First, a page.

India remains 'dirtiest' country, laments Ramesh

India remains 'dirtiest' country, laments Ramesh

Ramesh, who is also a minister for Drinking Water and Sanitation, highlighted lack of awareness about sanitation and expressed concern on the issue of rampant open defecation in the country, particularly in rural areas.

"In one area in which India can claim success in the social sector is education. We can't say same thing in health, we can't say same thing in nutrition, we certainly can't say the same thing in sanitation because we do remain the dirtiest and filthiest country," he said addressing a function here.

During an interaction with the audience, Ramesh said, "I am concerned. The biggest challenge I am facing, as a rural development minister, is to educate people about sanitation. 60 per cent of all open defecation in the world are in India."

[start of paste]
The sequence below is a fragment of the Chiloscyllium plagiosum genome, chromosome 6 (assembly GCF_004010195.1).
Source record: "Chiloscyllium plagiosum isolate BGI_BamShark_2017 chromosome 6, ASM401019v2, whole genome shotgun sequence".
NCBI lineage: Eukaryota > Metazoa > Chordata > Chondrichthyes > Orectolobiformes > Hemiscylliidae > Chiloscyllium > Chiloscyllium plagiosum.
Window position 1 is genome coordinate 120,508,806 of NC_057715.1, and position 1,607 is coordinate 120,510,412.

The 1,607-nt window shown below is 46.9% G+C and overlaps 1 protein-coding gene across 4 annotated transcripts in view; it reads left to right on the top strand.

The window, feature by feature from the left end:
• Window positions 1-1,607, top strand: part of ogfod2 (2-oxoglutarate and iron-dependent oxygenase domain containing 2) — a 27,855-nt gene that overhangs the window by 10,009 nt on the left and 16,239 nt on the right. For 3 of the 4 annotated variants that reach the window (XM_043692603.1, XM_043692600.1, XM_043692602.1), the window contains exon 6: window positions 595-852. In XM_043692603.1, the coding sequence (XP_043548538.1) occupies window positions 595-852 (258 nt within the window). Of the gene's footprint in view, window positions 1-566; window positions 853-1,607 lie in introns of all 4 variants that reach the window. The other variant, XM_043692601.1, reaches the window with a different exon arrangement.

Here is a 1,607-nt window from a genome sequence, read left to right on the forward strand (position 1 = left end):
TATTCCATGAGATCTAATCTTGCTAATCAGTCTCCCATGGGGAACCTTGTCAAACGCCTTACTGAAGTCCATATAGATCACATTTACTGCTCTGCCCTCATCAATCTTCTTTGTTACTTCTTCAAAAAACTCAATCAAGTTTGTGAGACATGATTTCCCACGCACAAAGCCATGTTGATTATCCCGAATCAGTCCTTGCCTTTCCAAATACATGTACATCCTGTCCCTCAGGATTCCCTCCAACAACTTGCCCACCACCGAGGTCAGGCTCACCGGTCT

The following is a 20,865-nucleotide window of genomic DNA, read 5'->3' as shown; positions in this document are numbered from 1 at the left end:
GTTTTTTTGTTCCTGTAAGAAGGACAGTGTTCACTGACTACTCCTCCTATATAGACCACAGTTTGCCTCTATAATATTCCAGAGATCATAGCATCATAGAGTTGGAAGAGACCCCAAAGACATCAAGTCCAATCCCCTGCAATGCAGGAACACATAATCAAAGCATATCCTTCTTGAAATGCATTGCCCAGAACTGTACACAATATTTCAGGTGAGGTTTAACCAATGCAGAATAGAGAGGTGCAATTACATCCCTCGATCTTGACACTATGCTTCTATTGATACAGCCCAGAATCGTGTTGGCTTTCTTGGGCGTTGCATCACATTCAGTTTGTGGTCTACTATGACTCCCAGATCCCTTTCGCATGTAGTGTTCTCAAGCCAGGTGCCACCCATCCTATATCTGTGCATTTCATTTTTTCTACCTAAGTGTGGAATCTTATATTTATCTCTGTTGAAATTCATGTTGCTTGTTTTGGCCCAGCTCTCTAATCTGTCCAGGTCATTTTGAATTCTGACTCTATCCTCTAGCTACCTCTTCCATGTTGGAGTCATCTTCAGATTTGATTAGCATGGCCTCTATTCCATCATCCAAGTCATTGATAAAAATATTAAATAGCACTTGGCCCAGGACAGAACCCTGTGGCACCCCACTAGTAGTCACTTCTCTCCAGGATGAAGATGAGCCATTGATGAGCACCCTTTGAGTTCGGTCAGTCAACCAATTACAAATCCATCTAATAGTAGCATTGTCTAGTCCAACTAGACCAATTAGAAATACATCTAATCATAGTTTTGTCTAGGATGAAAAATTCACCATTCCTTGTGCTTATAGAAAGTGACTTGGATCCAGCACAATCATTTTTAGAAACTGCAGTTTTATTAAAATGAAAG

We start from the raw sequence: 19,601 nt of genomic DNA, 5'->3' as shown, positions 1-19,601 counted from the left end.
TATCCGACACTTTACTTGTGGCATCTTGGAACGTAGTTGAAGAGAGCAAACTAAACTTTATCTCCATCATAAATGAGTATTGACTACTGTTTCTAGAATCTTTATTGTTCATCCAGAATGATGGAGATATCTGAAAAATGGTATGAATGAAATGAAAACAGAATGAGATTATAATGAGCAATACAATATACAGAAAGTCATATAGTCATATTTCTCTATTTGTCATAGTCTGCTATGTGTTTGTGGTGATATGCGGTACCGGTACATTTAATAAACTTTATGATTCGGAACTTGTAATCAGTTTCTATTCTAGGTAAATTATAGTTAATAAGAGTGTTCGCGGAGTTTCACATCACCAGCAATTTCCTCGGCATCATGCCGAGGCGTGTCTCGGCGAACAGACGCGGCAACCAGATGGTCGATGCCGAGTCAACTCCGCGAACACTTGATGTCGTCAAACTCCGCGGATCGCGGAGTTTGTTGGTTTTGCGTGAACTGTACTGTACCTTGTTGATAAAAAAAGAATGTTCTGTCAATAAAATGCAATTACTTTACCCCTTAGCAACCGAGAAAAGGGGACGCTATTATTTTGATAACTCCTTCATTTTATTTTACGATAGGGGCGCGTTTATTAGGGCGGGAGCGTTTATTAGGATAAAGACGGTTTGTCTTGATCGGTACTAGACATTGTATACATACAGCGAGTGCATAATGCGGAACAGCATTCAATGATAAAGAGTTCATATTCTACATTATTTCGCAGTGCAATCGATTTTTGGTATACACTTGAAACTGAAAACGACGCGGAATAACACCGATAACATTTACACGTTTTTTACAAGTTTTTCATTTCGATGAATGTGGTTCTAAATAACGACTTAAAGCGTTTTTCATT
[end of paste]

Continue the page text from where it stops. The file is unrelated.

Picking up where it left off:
"Today, if you go to many parts of India, you have women with a mobile phone, going out to answer the call of nature. I mean it is have a mobile phone and you don't have a toilet. When you have a toilet, you don't use the toilet... use it as a godown," he said.

"You have to educate the values of cleanliness," Ramesh said.
He, however, said today women accounted for almost 50 per cent of enrolment in higher education.

"20 years ago, this enrolment was less than 25 per cent. In some states, women enrolment in higher education is higher than men. Girls enrolment in schools also have increased very very significantly," he said.